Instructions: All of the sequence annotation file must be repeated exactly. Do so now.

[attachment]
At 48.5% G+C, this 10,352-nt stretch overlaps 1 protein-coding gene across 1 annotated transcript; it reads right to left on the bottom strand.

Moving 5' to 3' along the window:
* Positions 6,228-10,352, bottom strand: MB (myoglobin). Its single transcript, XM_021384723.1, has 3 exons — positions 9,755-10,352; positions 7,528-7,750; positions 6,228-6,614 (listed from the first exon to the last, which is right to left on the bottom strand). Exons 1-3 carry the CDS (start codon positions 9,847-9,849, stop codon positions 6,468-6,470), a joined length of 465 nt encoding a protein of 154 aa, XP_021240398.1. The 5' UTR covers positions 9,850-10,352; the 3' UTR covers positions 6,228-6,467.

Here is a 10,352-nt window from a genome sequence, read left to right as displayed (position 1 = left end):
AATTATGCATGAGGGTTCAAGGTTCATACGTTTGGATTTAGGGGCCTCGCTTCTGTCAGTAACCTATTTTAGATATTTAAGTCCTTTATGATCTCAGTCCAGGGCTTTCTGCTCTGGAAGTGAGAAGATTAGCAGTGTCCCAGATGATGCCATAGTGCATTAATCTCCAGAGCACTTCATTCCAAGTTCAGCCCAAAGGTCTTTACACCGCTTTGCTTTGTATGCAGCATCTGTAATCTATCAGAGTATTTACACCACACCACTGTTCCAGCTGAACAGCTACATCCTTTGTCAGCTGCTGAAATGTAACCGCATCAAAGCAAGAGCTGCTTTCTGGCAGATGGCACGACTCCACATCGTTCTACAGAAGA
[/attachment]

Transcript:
At 48.5% G+C, this 10,352-nt stretch overlaps 1 protein-coding gene across 1 annotated transcript; it reads right to left on the bottom strand.

Moving 5' to 3' along the window:
* Positions 6,228-10,352, bottom strand: MB (myoglobin). Its single transcript, XM_021384723.1, has 3 exons — positions 9,755-10,352; positions 7,528-7,750; positions 6,228-6,614 (listed from the first exon to the last, which is right to left on the bottom strand). Exons 1-3 carry the CDS (start codon positions 9,847-9,849, stop codon positions 6,468-6,470), a joined length of 465 nt encoding a protein of 154 aa, XP_021240398.1. The 5' UTR covers positions 9,850-10,352; the 3' UTR covers positions 6,228-6,467.

Here is a 10,352-nt window from a genome sequence, read left to right as displayed (position 1 = left end):
AATTATGCATGAGGGTTCAAGGTTCATACGTTTGGATTTAGGGGCCTCGCTTCTGTCAGTAACCTATTTTAGATATTTAAGTCCTTTATGATCTCAGTCCAGGGCTTTCTGCTCTGGAAGTGAGAAGATTAGCAGTGTCCCAGATGATGCCATAGTGCATTAATCTCCAGAGCACTTCATTCCAAGTTCAGCCCAAAGGTCTTTACACCGCTTTGCTTTGTATGCAGCATCTGTAATCTATCAGAGTATTTACACCACACCACTGTTCCAGCTGAACAGCTACATCCTTTGTCAGCTGCTGAAATGTAACCGCATCAAAGCAAGAGCTGCTTTCTGGCAGATGGCACGACTCCACATCGTTCTACAGAAGA